There's a mystery to be solved...
and Scientists are still working to figure it out.
Why do the green leaves of Summer
transform into blazing hues of
Red, Yellows and Orange
You may think you know the answer.
And actually, you may know some of the facts.
But there are other facts that may just surprise you.
You may already know...
Plants use chlorophyll and sunlight to make their food.
The chlorophyll is what makes the leaves green.
As plants stop making food in the Fall
the green chlorophyll disappears.
As the chlorophyll fades away,
the red and orange and gold of Autumn appears.
The vibrant colors were always there,
but were hidden by the green of the chlorophyll.
The cooler temperatures
and shorter days of Autumn
signal the leaves to begin the change.
But did you know...
Yellow leaves undergo one sort of color changing process
and Red leaves another?
Scientists have discovered
something very different goes on in red leaves.
As their chlorophyll drops,
they would also turn yellow if not for the sudden rapid production
of a brand new red pigment called anthocyanin.
Anthocyanin was not previously present in the leaves.
This surprising new revelation has scientists wondering...
"Why would a leaf with only a week or so longer to live
bother producing an entirely new pigment?"
Anthocyanin may serve as a protective pigment
that helps trees in nutrient-poor or stressed places
maximize the nutrients they can draw from the leaves
before they are dropped to the ground.
So, where every drop of nutrient counts the most...
like perhaps on some nutrient-poor hillsides of North Carolina...
red is the color of autumn.
Another theory for explaining red leaves
is that they are the result of 35 million years
of trees battling insects looking for places to get a last meal
and lay their eggs in the fall.
Red leaves are harder for some insects to see,
so they tend to go for the yellow leaves.
Want to know more?
Here's a great website
where I gathered much of the information I've shared...
it is fascinating.
I had read this explanation for the shifting leaf colors somewhere in the past, and was trying to remember the story behind the mystery just recently. Thanks for the reminder. It is really quite fascinating that plants and trees have so cleverly adapted to the changing of the seasons.ReplyDelete
Isn't nature amazing?ReplyDelete
This is so interesting! Anthocyanin pigments are such hot news. I love all these unanswered questions!ReplyDelete
Isn't it fun to learn something new?ReplyDelete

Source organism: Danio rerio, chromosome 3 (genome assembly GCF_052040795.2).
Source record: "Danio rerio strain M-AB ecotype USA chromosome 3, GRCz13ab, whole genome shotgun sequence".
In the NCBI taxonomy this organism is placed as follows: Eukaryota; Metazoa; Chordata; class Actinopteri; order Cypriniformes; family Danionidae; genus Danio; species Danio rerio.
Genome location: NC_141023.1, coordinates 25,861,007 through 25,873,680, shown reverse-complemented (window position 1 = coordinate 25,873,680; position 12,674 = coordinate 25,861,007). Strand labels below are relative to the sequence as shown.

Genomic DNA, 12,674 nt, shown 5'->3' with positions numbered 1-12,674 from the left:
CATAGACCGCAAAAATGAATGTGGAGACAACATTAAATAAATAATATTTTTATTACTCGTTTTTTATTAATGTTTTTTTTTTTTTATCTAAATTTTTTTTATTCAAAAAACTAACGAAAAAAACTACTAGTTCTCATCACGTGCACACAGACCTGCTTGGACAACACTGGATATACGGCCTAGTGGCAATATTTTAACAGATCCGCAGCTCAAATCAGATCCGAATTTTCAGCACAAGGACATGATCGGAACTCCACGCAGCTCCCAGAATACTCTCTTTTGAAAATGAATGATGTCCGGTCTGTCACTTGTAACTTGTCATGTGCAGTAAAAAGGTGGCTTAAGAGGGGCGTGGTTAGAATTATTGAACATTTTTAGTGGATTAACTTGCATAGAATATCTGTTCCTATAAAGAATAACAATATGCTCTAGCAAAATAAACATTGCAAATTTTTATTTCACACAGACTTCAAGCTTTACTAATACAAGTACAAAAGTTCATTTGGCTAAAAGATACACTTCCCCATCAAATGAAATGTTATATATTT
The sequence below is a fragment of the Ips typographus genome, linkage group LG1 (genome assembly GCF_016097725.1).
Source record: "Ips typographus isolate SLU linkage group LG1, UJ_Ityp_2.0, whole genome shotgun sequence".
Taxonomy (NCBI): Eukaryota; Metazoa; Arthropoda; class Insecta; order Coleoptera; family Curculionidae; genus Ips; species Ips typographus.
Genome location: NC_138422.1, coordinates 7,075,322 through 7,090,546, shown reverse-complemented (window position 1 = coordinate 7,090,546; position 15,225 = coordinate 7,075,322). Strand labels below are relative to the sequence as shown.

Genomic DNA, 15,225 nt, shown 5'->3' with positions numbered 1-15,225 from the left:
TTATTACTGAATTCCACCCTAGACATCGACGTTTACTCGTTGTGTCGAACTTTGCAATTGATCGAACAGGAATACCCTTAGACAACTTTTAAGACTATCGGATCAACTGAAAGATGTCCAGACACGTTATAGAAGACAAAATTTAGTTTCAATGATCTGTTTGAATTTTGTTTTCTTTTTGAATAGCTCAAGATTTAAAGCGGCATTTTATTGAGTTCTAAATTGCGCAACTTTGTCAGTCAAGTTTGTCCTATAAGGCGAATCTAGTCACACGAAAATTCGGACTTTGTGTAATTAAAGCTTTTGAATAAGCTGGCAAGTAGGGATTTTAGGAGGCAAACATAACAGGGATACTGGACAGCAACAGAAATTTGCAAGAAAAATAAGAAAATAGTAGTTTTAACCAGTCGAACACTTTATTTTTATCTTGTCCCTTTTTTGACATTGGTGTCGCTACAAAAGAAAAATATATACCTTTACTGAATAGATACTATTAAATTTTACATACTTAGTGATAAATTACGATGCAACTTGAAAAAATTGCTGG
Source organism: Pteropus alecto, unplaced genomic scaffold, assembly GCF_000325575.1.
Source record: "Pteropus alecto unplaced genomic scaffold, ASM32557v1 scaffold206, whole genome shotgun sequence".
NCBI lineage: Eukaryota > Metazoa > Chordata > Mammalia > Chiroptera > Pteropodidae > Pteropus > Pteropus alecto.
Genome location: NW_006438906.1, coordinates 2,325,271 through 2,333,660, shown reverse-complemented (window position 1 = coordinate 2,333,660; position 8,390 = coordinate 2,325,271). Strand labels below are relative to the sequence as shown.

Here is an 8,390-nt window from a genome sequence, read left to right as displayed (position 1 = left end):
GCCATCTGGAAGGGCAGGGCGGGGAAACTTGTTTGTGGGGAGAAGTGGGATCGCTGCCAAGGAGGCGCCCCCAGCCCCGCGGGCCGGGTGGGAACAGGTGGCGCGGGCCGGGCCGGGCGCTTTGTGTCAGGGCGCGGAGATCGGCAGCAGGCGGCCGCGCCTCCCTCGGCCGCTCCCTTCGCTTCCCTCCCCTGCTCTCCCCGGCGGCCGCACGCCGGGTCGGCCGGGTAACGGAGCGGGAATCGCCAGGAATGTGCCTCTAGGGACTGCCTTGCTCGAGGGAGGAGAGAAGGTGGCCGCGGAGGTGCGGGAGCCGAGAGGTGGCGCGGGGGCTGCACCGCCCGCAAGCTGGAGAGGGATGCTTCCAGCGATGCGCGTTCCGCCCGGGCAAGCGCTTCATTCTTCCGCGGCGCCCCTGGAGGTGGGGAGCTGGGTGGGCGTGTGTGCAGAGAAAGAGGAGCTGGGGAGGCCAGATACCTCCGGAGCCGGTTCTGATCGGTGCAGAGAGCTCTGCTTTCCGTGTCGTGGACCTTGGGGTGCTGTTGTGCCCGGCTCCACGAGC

Fascinating, thank you for the interesting information. I think I look from now on in a different way to the colouring leaves.ReplyDelete
Thanks for visiting!ReplyDelete
Very interesting Carolyn, but I still like the "painted by fairies" theory the best!ReplyDelete
Oh I've not heard that theory before... lovely! Yes I agree.ReplyDelete
Here the scrub oak turns orange... the first Autumn color on the mountain above us.ReplyDelete
I agree, Donna. I actually came away with questions as well... so much more to be learned. The link was fabulous... especially interesting about the east west versus the north south mountains.ReplyDelete
It is so very fascinating, Carolyn. And it fascinates me even more when bizarre color combinations and variegated colors appear on the same tree, plant, or bush. I just drove across a good portion of my state today and the Oaks were incredibly lovely. I wish I could have stopped right off the interstate several times--it was stunning!ReplyDelete
What's even more fascinating is there are only certain trees that produce this red pigment and others that do not at all...and then what about the orange color that comes from the red pigment...so many questions... fascinating CarolynReplyDelete
So glad you enjoyed it, Cat. I never imagined that in Texas the trees don't change color in the Fall.ReplyDelete
Hermoso tu blog y muy interesante la información sobre el cambio de color de las hojas en otoño!! Un abrazo grande desde Argentina.ReplyDelete
Thank you for visiting! Hugs right back to you!ReplyDelete
Translation: "Beautiful your blog and very interesting information about changing color of leaves in autumn! A big hug from Argentina."
So interesting, Carolyn. Thanks for sharing. I love the thought of the colors being masked by the chlorophyll...I can imagine I have fall going on with the rest of the country! The colors are in there...just masked!ReplyDelete